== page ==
Archive for October, 2012

Authors, artists, scientists from this unit

Authors
Nathaniel Hawthorne
Benjamin Franklin
Knickerbocker Group
Washington Irving
William Makepeace Thackeray
James Fenimore Cooper
William Cullen Bryant
Ralph Waldo Emerson
Henry David Thoreau
Walt Whitman
Henry Wadsworth Longfellow
John Greenleaf Whittier
James Russell Lowell
Dr. Oliver Wendell Holmes
Louisa May Alcott
Emily Dickinson
Edgar Allen Poe
William Gilmore Simms
Herman Melville
George Bancroft
William H. Prescott
Francis Parkman

Artists
Edward Everett
Gilbert Sruart
Charles Willson Peale
John Trumbull
Hudson River School

Scientists/inventors
Nathaniel Bowditch
Matthew Maury
Benjamin Silliman
Louis Agassiz
Asa Gray
John J. Audubon

Depiction of the Middle Passage from Amistad

Shocking. From the movie Amistad.

Chart for writers, artists, and scientists in Chapters 15 (and 16)

I would suggest you organize the people you include by type– you can run off multiple copies of this if you need to– and make one section for writers, one for artists, and one for scientists. This might be helpful to help you in English class. The only chapter 16 writer you should include here is Harriet Beecher Stowe. We will work on this together in class on Monday.

I’ve done an example for you. Make sure you include schools or groups (like Knickerbocker Group or Transcendentalist) if the artist is a member of one.

Authors, Artists chart ch. 15 ex

PS– This is my 1,000th post!!!!

The Cumberland Road

This will be good for some easy points of EXTRA CREDIT on Wednesday, October 31 . Bring the answers with you to class. I will NOT take this late.

Go to this site (http://www.history-magazine.com/natroad.html) by History Magazine and read the article on the importance of the Cumberland, or National Road.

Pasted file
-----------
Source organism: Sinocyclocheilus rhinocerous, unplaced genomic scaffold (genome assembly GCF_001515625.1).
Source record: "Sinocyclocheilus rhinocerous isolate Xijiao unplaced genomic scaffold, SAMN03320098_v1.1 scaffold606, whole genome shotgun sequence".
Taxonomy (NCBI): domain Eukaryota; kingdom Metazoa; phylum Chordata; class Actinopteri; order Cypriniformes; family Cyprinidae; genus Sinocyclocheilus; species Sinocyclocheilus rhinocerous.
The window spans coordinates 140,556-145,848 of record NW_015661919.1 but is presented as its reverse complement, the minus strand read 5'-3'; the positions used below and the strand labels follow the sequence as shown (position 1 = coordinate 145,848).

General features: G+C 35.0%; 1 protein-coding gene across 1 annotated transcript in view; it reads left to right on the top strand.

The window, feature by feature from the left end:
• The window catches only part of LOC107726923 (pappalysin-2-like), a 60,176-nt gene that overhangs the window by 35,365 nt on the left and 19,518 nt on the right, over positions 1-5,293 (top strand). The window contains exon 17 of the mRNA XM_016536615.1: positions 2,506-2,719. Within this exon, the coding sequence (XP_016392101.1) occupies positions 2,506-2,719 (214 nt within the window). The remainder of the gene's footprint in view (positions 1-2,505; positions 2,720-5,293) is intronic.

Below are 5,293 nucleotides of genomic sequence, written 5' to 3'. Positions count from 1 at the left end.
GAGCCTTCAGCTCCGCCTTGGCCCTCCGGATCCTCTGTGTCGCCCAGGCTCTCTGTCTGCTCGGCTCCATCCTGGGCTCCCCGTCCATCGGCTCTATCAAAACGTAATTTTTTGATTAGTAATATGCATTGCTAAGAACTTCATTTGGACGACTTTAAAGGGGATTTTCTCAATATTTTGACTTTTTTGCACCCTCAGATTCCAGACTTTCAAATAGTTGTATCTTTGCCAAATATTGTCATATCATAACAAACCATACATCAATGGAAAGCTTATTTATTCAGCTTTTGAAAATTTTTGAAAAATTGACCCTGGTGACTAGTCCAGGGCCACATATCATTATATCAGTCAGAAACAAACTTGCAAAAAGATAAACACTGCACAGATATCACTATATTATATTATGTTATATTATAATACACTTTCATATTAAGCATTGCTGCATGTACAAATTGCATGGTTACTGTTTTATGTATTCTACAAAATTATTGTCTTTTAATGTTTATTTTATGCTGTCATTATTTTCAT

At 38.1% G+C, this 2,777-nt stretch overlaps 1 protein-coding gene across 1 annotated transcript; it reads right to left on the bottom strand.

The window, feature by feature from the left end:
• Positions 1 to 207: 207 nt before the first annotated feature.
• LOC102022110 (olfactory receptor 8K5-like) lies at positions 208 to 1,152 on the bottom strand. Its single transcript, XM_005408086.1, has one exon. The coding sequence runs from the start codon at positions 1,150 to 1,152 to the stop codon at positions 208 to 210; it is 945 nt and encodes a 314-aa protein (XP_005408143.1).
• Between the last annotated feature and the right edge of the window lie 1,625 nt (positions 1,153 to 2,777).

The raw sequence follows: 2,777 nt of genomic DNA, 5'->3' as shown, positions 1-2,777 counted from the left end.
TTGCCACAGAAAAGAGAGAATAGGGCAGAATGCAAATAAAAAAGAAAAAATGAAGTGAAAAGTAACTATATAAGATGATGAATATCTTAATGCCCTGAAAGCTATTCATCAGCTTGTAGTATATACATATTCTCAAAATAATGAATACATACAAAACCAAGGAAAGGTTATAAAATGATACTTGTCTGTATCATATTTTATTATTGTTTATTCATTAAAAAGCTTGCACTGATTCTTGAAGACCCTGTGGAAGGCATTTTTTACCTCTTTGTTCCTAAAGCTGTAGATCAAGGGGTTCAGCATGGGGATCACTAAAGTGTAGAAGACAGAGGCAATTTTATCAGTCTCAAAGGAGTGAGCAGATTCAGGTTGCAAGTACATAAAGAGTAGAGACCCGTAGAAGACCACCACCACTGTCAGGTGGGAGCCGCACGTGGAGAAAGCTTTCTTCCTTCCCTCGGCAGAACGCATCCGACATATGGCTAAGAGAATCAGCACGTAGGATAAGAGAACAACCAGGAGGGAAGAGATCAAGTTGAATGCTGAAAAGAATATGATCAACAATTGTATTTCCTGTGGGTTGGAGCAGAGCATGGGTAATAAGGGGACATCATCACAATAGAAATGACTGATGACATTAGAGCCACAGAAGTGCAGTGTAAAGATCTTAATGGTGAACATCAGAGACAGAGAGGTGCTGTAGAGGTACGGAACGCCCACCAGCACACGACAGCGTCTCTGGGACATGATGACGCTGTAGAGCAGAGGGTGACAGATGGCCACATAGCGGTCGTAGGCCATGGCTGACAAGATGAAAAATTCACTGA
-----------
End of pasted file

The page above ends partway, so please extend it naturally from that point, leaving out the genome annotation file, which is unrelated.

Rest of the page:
1. Why was the road so important?
2. Explain the economic impact of the road.
3. How did the road help American expansion?
4. Who was Henry Clay (you may have to do research or recall this information– it’s not in the article) and why did he support the construction of the road?
5. Where, exactly, was the Road?

Links for further information:
The Building of the Cumberland Road

Reminders

Remember, the test over 11-13 is tomorrow, and chapter 14 is due on Tuesday.

Stoopid schedule weirdness. I hope y’all did well on the PSAT.

Practice MC questions 11-13 Test

1. Which president is most associated with the Era of Good Feelings?
A. Thomas Jefferson
B. Andrew Jackson
C. James Monroe
D. Martin van Buren
E. John Quincy Adams

2. Which of the following Supreme Court decisions directly established the federal government’s right to regulate commerce?
A. Gibbons v. Ogden
B. McCulloch v. Maryland
C. Plessy v. Ferguson
D. Schenck v. United States
E. Marbury v. Madison

3. Which of the following statements is NOT TRUE about the Missouri Compromise?
A. Slavery was outlawed north of the 36° 30′ line in the Louisiana Territory except for Missouri.
B. Maine was admitted to the Union as a free state.
C. Missouri was admitted to the Union as a slave state.
D. It used the Missouri River as the dividing line between slave and free territory.
E. It was negotiated predominantly by Henry Clay.

4. Which of the following was NOT a provision of the original Monroe Doctrine?
A. The United States would use military intervention in the Americas if needed.
B. The United States would not intervene in European wars and conflicts.
C. European intervention in the Americas would be viewed as a threat to American security.